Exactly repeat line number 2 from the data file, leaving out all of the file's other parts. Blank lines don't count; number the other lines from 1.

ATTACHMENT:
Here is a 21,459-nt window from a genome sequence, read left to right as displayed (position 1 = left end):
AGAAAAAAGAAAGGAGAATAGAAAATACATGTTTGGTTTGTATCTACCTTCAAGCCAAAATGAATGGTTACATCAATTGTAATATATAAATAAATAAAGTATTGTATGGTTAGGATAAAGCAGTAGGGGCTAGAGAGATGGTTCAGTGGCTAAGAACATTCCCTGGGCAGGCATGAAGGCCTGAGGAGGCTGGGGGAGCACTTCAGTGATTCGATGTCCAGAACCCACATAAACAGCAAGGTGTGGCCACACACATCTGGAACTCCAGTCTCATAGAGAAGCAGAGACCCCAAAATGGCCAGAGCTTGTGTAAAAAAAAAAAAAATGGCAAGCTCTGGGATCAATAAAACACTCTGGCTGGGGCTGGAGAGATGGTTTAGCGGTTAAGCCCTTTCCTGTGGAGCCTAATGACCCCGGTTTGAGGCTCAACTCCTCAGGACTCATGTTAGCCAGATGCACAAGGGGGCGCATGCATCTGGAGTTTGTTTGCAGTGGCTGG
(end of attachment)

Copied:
AGAAAAAAGAAAGGAGAATAGAAAATACATGTTTGGTTTGTATCTACCTTCAAGCCAAAATGAATGGTTACATCAATTGTAATATATAAATAAATAAAGTATTGTATGGTTAGGATAAAGCAGTAGGGGCTAGAGAGATGGTTCAGTGGCTAAGAACATTCCCTGGGCAGGCATGAAGGCCTGAGGAGGCTGGGGGAGCACTTCAGTGATTCGATGTCCAGAACCCACATAAACAGCAAGGTGTGGCCACACACATCTGGAACTCCAGTCTCATAGAGAAGCAGAGACCCCAAAATGGCCAGAGCTTGTGTAAAAAAAAAAAAAATGGCAAGCTCTGGGATCAATAAAACACTCTGGCTGGGGCTGGAGAGATGGTTTAGCGGTTAAGCCCTTTCCTGTGGAGCCTAATGACCCCGGTTTGAGGCTCAACTCCTCAGGACTCATGTTAGCCAGATGCACAAGGGGGCGCATGCATCTGGAGTTTGTTTGCAGTGGCTGG